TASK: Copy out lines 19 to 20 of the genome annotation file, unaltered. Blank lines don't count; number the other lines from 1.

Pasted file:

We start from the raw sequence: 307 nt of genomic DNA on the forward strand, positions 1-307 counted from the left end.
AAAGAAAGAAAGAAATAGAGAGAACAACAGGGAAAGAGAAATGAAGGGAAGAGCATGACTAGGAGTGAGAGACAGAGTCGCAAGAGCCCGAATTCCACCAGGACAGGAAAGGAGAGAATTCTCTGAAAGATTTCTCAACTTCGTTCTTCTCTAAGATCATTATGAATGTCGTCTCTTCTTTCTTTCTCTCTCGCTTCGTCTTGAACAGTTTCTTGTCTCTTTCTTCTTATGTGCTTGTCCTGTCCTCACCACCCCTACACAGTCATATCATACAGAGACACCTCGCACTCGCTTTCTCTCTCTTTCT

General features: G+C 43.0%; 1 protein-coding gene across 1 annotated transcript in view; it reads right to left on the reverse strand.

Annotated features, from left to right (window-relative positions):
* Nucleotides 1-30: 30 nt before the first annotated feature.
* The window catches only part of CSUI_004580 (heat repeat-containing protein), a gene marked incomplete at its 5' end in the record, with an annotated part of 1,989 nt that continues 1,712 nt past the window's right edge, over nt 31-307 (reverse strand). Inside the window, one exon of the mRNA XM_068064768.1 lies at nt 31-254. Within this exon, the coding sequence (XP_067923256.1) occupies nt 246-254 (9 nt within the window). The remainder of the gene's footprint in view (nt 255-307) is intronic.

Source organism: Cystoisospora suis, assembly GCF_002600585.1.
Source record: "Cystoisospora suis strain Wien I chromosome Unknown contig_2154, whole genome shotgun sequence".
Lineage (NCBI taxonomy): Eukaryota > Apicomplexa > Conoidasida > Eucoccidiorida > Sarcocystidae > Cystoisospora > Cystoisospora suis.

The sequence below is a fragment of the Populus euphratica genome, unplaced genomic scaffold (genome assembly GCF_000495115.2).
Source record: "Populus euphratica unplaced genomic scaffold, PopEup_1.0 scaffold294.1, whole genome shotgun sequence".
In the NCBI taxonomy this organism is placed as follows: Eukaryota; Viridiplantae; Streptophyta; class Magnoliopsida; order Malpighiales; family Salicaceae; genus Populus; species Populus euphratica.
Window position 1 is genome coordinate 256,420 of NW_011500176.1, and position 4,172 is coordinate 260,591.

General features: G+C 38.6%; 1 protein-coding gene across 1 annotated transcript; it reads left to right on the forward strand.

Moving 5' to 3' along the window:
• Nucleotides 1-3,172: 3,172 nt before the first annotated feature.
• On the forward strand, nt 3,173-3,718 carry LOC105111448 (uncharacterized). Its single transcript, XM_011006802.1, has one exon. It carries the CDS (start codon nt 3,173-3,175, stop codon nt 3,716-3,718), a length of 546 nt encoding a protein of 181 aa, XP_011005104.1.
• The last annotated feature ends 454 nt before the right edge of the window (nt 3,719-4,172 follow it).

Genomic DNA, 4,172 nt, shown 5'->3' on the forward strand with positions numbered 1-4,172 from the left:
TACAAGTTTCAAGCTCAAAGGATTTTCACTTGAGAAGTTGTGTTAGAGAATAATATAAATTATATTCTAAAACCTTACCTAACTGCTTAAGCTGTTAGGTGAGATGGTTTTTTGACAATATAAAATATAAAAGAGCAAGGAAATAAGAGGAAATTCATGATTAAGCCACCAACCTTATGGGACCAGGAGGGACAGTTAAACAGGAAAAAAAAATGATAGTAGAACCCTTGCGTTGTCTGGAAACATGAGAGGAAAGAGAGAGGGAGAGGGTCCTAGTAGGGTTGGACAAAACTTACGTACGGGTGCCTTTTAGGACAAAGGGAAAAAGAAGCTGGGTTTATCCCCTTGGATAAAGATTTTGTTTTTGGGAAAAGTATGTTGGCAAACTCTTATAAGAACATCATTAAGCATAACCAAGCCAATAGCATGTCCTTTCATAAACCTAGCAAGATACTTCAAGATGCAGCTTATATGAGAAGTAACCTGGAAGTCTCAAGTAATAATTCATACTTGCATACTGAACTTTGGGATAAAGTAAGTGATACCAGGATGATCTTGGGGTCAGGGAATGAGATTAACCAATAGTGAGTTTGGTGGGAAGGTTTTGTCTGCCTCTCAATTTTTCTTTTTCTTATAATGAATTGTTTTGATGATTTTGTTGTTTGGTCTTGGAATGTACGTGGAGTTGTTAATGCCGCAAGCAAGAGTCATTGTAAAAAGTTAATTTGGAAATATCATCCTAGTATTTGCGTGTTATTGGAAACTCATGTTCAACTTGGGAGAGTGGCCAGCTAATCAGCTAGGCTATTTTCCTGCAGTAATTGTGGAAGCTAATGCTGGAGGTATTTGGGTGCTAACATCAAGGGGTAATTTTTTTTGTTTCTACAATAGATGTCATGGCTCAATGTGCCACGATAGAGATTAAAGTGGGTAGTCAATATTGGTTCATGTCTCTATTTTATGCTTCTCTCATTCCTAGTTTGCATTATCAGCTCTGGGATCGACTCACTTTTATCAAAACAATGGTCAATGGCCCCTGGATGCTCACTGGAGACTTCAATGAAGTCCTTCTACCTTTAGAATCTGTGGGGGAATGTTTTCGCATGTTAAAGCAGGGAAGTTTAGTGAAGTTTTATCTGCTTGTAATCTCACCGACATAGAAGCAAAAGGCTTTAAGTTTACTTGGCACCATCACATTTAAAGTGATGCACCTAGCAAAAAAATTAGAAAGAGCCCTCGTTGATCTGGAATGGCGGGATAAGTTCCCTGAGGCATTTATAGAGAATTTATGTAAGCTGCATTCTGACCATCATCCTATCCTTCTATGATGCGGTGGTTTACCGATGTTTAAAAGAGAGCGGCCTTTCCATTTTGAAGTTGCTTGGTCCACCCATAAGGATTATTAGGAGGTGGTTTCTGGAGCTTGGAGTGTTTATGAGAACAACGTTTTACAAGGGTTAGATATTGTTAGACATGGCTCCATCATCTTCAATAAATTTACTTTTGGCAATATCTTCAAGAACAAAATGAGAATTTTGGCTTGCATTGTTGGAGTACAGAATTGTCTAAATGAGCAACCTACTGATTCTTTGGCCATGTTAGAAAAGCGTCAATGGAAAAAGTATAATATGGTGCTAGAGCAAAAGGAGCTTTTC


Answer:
Genomic DNA, 4,172 nt, shown 5'->3' on the forward strand with positions numbered 1-4,172 from the left:
TACAAGTTTCAAGCTCAAAGGATTTTCACTTGAGAAGTTGTGTTAGAGAATAATATAAATTATATTCTAAAACCTTACCTAACTGCTTAAGCTGTTAGGTGAGATGGTTTTTTGACAATATAAAATATAAAAGAGCAAGGAAATAAGAGGAAATTCATGATTAAGCCACCAACCTTATGGGACCAGGAGGGACAGTTAAACAGGAAAAAAAAATGATAGTAGAACCCTTGCGTTGTCTGGAAACATGAGAGGAAAGAGAGAGGGAGAGGGTCCTAGTAGGGTTGGACAAAACTTACGTACGGGTGCCTTTTAGGACAAAGGGAAAAAGAAGCTGGGTTTATCCCCTTGGATAAAGATTTTGTTTTTGGGAAAAGTATGTTGGCAAACTCTTATAAGAACATCATTAAGCATAACCAAGCCAATAGCATGTCCTTTCATAAACCTAGCAAGATACTTCAAGATGCAGCTTATATGAGAAGTAACCTGGAAGTCTCAAGTAATAATTCATACTTGCATACTGAACTTTGGGATAAAGTAAGTGATACCAGGATGATCTTGGGGTCAGGGAATGAGATTAACCAATAGTGAGTTTGGTGGGAAGGTTTTGTCTGCCTCTCAATTTTTCTTTTTCTTATAATGAATTGTTTTGATGATTTTGTTGTTTGGTCTTGGAATGTACGTGGAGTTGTTAATGCCGCAAGCAAGAGTCATTGTAAAAAGTTAATTTGGAAATATCATCCTAGTATTTGCGTGTTATTGGAAACTCATGTTCAACTTGGGAGAGTGGCCAGCTAATCAGCTAGGCTATTTTCCTGCAGTAATTGTGGAAGCTAATGCTGGAGGTATTTGGGTGCTAACATCAAGGGGTAATTTTTTTTGTTTCTACAATAGATGTCATGGCTCAATGTGCCACGATAGAGATTAAAGTGGGTAGTCAATATTGGTTCATGTCTCTATTTTATGCTTCTCTCATTCCTAGTTTGCATTATCAGCTCTGGGATCGACTCACTTTTATCAAAACAATGGTCAATGGCCCCTGGATGCTCACTGGAGACTTCAATGAAGTCCTTCTACCTTTAGAATCTGTGGGGGAATGTTTTCGCATGTTAAAGCAGGGAAGTTTAGTGAAGTTTTATCTGCTTGTAATCTCACCGACATAGAAGCAAAAGGCTTTAAGTTTACTTGGCACCATCACATTTAAAGTGATGCACCTAGCAAAAAAATTAGAAAGAGCCCTCGTTGATCTGGAATGGCGGGATAAGTTCCCTGAGGCATTTATAGAGAATTTATGTAAGCTGCATTCTGACCATCATCCTATCCTTCTATGATGCGGTGGTTTACCGATGTTTAAAAGAGAGCGGCCTTTCCATTTTGAAGTTGCTTGGTCCACCCATAAGGATTATTAGGAGGTGGTTTCTGGAGCTTGGAGTGTTTATGAGAACAACGTTTTACAAGGGTTAGATATTGTTAGACATGGCTCCATCATCTTCAATAAATTTACTTTTGGCAATATCTTCAAGAACAAAATGAGAATTTTGGCTTGCATTGTTGGAGTACAGAATTGTCTAAATGAGCAACCTACTGATTCTTTGGCCATGTTAGAAAAGCGTCAATGGAAAAAGTATAATATGGTGCTAGAGCAAAAGGAGCTTTTC